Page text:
Public Opinion on National Security: A Big Factor in Voter Attitudes
A flood of recent polling data shows Hillary Clinton leading Donald Trump in a head-to-head national match up, as well as in several key swing states. An oft-cited YouGov/Economist poll released last week found that in a two-way election, 47 percent of Americans would vote for Hillary Clinton and 41 percent would vote for Trump. Despite a USC Dornsife/LA Times poll released over the weekend showing Trump gaining ground, Real Clear Politics calculates that Hillary averages a 5.5 point lead over her Republican rival.
Meanwhile, a Quinnipiac University poll released last week found that Hillary Clinton enjoys a double digit lead over Mr. Trump in swing states like Colorado (41 to 33) and Virginia (50 to 38). She maintains a razor-thin lead over Mr. Trump in Iowa (41 to 39), the Quinnipiac survey found, and also hold a slim (43-39) lead in Ohio, according to a Monmouth University Poll released just yesterday.
These data have generated plenty of headlines as news organizations track each twist and turn in the polls. But, as James Hohmann recently wrote for the Washington Post, “sometimes the most interesting numbers in a poll are the ones that do not change.”
Though Hohmann’s piece addresses public opinion on Donald Trump, his observation is also true of polling on national security. Americans’ sense of the importance of national security in this election has remained notably steady over the past few months. And so long as national security remains an issue of paramount concern to voters, the candidates’ qualifications to serve as Commander in Chief will be a focal point in the general election.
NBC News-Survey Monkey data indicates that since the beginning of 2016, Americans have consistently identified “terrorism” as a key issue in the 2016 election. Terrorism polls ahead of immigration, education, and the environment. Since the Pulse nightclub attack in Orlando, the share of Americans who identify terrorism as the most pressing concern is second only to the share of those who identify “jobs and the economy.”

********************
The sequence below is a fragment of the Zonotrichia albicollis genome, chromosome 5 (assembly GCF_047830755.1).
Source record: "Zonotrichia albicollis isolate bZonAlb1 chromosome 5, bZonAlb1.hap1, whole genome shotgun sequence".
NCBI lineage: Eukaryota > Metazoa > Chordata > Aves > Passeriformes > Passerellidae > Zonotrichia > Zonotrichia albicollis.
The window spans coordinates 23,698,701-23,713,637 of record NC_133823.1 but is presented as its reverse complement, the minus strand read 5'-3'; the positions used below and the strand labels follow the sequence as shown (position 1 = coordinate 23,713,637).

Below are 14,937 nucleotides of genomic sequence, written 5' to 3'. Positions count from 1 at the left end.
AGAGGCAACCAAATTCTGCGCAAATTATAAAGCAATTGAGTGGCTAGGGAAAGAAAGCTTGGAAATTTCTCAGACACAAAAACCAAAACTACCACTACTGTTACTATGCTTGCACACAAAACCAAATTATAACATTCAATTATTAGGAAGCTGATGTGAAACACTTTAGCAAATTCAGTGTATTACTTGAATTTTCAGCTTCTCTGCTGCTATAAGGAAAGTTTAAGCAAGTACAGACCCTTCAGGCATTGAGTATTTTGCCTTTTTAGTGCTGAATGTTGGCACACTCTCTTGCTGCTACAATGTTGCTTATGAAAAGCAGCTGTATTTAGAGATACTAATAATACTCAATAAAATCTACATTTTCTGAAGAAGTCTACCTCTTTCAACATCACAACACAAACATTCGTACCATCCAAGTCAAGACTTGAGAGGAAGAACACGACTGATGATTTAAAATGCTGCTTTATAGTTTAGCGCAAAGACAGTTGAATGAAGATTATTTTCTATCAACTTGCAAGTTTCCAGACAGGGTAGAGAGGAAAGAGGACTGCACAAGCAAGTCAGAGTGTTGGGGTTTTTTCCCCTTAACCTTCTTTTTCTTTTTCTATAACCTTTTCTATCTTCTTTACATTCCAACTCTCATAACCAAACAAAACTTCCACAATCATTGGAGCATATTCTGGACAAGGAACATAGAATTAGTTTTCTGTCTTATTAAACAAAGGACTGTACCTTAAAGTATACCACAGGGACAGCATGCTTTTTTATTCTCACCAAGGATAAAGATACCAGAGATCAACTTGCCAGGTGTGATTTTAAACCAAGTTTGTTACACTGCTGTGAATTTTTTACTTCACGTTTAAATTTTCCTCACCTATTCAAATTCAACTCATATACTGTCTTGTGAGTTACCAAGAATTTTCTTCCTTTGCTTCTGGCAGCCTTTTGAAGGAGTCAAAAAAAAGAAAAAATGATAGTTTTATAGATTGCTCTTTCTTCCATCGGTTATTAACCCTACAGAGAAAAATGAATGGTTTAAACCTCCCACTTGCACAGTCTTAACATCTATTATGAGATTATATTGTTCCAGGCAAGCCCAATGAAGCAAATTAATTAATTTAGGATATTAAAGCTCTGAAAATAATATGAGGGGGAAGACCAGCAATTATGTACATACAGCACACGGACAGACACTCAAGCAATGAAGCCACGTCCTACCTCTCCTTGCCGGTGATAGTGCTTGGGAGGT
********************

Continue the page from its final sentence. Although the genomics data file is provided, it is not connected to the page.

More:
The YouGov/Economist poll released last week underscores the public’s focus on national security issues. Ninety-one percent of Americans identify terrorism as an important issue, the poll found, with 53 percent saying it’s “very important” and 23 percent saying it’s “somewhat important.” Additionally, 90 percent of Americans say the “use of military force” is an important issue, with 54 percent reporting that it’s “very important” and 36 percent who say it’s “somewhat important.” This markedly security-oriented tone is particularly striking when considered against the backdrop of recent history; when Hillary Clinton ran for the Democratic nominee in 2008, then-Senator Obama was campaigning as a peacemaker. During the 2012 election, the share of Americans who identified terrorism as a major problem facing the United States polled consistently below five percent, as IPSOS illustrates below.
Given the importance of national security issues in 2016, it is noteworthy than Americans are more uneasy than they are confident in the ability of both candidates to handle terrorism. According to the most recent YouGov/Economist poll, 52 percent of Americans say they are “uneasy” about Hillary Clinton’s ability to handle terrorism, while just 41 percent say they are “confident” in her abilities. These numbers are hardly a boon for the Clinton campaign, which has consistently sought to play up the former Secretary of State’s foreign policy prowess. But Donald Trump fares even worse: just 31 percent of Americans say they are confident in Mr. Trump’s ability to combat terrorism, compared to 61 percent who say they are uneasy. With both candidates underwater on an issue of consistent concern to many Americans, each campaign’s efforts to position its candidate as the more effective—or, perhaps, least ineffective—Commander in Chief will be of utmost importance.